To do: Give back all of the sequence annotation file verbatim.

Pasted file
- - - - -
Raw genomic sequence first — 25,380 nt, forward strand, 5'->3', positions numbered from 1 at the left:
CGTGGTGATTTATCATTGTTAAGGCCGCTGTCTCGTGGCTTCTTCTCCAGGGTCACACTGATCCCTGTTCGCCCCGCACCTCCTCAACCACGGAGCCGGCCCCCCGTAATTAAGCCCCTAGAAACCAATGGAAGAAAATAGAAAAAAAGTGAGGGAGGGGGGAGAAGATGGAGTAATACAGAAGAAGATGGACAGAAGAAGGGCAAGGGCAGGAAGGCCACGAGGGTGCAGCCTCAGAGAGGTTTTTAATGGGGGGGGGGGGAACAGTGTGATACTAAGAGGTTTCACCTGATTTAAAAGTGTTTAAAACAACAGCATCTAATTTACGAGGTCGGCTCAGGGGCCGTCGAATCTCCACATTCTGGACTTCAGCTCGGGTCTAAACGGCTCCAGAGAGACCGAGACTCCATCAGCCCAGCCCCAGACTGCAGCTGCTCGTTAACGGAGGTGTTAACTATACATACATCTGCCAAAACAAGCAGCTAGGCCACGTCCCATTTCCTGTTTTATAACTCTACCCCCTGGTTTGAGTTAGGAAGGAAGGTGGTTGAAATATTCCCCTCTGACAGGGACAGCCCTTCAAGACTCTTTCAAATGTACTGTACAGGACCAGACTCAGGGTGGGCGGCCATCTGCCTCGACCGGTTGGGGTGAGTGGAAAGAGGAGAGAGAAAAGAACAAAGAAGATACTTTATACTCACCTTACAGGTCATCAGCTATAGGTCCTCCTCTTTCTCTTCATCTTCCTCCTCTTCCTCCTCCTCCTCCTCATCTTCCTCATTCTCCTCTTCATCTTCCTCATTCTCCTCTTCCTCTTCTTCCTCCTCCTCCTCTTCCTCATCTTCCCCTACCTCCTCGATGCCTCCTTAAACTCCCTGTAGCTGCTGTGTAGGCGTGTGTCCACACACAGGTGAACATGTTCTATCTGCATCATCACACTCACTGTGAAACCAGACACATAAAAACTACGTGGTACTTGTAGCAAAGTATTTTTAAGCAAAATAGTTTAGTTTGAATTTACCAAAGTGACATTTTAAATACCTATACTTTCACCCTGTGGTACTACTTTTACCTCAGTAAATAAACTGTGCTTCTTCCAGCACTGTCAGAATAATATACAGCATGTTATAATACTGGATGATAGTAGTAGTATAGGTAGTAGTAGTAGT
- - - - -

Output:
Raw genomic sequence first — 25,380 nt, forward strand, 5'->3', positions numbered from 1 at the left:
CGTGGTGATTTATCATTGTTAAGGCCGCTGTCTCGTGGCTTCTTCTCCAGGGTCACACTGATCCCTGTTCGCCCCGCACCTCCTCAACCACGGAGCCGGCCCCCCGTAATTAAGCCCCTAGAAACCAATGGAAGAAAATAGAAAAAAAGTGAGGGAGGGGGGAGAAGATGGAGTAATACAGAAGAAGATGGACAGAAGAAGGGCAAGGGCAGGAAGGCCACGAGGGTGCAGCCTCAGAGAGGTTTTTAATGGGGGGGGGGGGAACAGTGTGATACTAAGAGGTTTCACCTGATTTAAAAGTGTTTAAAACAACAGCATCTAATTTACGAGGTCGGCTCAGGGGCCGTCGAATCTCCACATTCTGGACTTCAGCTCGGGTCTAAACGGCTCCAGAGAGACCGAGACTCCATCAGCCCAGCCCCAGACTGCAGCTGCTCGTTAACGGAGGTGTTAACTATACATACATCTGCCAAAACAAGCAGCTAGGCCACGTCCCATTTCCTGTTTTATAACTCTACCCCCTGGTTTGAGTTAGGAAGGAAGGTGGTTGAAATATTCCCCTCTGACAGGGACAGCCCTTCAAGACTCTTTCAAATGTACTGTACAGGACCAGACTCAGGGTGGGCGGCCATCTGCCTCGACCGGTTGGGGTGAGTGGAAAGAGGAGAGAGAAAAGAACAAAGAAGATACTTTATACTCACCTTACAGGTCATCAGCTATAGGTCCTCCTCTTTCTCTTCATCTTCCTCCTCTTCCTCCTCCTCCTCCTCATCTTCCTCATTCTCCTCTTCATCTTCCTCATTCTCCTCTTCCTCTTCTTCCTCCTCCTCCTCTTCCTCATCTTCCCCTACCTCCTCGATGCCTCCTTAAACTCCCTGTAGCTGCTGTGTAGGCGTGTGTCCACACACAGGTGAACATGTTCTATCTGCATCATCACACTCACTGTGAAACCAGACACATAAAAACTACGTGGTACTTGTAGCAAAGTATTTTTAAGCAAAATAGTTTAGTTTGAATTTACCAAAGTGACATTTTAAATACCTATACTTTCACCCTGTGGTACTACTTTTACCTCAGTAAATAAACTGTGCTTCTTCCAGCACTGTCAGAATAATATACAGCATGTTATAATACTGGATGATAGTAGTAGTATAGGTAGTAGTAGTAGT